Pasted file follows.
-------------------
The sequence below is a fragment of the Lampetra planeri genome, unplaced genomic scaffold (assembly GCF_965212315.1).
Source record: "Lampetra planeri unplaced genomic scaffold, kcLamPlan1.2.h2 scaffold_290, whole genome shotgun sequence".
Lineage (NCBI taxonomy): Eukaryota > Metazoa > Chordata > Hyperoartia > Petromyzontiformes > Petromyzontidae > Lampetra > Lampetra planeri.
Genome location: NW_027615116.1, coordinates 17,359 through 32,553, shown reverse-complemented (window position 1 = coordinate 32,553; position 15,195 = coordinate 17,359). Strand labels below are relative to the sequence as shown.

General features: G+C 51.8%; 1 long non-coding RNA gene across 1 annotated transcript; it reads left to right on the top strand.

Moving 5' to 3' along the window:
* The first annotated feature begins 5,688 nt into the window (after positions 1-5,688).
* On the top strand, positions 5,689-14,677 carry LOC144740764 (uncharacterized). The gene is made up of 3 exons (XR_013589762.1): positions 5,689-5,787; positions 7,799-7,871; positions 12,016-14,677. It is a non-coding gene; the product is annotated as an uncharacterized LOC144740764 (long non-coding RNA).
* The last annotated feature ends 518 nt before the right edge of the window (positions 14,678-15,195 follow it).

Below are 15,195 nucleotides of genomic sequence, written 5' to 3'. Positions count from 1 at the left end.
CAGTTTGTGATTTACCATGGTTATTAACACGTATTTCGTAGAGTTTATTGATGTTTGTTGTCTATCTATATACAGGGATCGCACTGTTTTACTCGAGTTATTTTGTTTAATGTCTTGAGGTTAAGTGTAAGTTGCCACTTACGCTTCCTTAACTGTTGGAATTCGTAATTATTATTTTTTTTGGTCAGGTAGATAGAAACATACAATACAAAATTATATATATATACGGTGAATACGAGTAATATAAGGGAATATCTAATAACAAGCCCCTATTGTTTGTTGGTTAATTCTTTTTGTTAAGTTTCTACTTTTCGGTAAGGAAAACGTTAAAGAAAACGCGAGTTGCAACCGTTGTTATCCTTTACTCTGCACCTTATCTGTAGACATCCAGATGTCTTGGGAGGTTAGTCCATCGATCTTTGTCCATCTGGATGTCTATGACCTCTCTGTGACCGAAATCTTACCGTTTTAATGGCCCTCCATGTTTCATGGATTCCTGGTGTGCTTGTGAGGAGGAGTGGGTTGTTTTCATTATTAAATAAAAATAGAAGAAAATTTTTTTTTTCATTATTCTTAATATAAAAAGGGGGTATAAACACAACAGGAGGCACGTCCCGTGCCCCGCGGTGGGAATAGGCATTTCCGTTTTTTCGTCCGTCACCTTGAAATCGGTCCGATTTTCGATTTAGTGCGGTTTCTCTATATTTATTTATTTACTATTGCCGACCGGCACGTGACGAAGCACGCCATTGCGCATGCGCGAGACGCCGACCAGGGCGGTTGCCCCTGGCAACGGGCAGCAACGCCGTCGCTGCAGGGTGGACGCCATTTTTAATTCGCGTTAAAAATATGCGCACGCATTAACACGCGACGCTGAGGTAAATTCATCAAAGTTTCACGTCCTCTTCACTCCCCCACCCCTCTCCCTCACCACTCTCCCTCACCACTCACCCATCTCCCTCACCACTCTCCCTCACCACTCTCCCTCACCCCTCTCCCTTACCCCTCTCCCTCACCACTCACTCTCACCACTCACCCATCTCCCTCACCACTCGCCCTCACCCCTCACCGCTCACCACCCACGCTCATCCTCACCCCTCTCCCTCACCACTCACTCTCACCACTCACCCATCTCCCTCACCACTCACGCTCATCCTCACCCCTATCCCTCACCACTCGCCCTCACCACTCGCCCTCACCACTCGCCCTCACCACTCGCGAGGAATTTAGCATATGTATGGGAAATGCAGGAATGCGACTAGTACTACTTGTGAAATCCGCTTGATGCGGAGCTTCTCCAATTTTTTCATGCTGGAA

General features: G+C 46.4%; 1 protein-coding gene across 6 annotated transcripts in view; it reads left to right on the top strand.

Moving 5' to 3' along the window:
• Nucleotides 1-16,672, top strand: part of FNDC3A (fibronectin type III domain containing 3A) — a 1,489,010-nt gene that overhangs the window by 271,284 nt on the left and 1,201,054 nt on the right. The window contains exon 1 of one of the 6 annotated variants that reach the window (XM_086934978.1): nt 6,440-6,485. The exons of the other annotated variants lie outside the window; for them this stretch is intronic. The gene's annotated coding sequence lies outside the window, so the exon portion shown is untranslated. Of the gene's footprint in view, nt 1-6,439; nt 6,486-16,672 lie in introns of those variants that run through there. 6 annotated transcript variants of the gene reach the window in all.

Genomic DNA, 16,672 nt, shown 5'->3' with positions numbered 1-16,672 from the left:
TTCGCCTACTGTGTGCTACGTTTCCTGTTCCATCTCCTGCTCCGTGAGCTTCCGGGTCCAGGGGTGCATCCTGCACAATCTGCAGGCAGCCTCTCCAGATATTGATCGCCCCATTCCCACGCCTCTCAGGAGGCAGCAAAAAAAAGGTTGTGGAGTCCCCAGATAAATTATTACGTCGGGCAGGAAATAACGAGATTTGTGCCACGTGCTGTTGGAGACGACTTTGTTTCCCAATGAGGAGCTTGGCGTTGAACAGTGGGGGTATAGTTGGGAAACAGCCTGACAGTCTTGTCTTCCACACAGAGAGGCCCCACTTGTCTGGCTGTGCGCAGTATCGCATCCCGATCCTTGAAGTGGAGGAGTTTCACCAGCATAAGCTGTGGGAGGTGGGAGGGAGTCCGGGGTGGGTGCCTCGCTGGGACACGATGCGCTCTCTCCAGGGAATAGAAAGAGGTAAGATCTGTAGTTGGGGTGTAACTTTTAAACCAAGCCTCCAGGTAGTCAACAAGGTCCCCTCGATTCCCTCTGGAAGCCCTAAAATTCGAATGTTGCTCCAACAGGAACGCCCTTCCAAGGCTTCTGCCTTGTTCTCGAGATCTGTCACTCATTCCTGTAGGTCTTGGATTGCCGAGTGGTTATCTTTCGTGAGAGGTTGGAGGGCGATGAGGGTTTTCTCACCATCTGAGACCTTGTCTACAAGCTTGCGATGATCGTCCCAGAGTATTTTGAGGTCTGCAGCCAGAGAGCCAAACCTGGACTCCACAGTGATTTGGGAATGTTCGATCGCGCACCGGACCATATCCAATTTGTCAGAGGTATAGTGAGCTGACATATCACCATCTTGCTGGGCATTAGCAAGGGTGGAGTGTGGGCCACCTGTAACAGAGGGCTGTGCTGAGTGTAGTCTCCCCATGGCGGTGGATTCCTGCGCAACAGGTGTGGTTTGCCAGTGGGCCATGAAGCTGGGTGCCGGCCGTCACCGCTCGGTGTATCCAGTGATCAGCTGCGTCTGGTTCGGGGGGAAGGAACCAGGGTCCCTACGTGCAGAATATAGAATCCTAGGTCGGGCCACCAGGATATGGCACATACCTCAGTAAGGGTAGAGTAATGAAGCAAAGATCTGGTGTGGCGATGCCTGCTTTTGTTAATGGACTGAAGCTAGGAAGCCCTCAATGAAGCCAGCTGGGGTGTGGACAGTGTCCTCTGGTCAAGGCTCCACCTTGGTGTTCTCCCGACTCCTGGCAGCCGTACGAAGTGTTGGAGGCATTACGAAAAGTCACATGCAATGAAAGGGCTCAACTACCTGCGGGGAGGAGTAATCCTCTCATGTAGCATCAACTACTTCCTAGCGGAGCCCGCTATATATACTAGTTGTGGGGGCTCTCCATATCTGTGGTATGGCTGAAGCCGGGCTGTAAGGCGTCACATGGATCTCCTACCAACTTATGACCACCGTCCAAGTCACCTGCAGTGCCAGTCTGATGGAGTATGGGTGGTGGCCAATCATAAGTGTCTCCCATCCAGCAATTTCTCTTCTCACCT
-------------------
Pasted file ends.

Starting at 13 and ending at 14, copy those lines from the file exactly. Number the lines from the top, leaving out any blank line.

Moving 5' to 3' along the window:
• Nucleotides 1-16,672, top strand: part of FNDC3A (fibronectin type III domain containing 3A) — a 1,489,010-nt gene that overhangs the window by 271,284 nt on the left and 1,201,054 nt on the right. The window contains exon 1 of one of the 6 annotated variants that reach the window (XM_086934978.1): nt 6,440-6,485. The exons of the other annotated variants lie outside the window; for them this stretch is intronic. The gene's annotated coding sequence lies outside the window, so the exon portion shown is untranslated. Of the gene's footprint in view, nt 1-6,439; nt 6,486-16,672 lie in introns of those variants that run through there. 6 annotated transcript variants of the gene reach the window in all.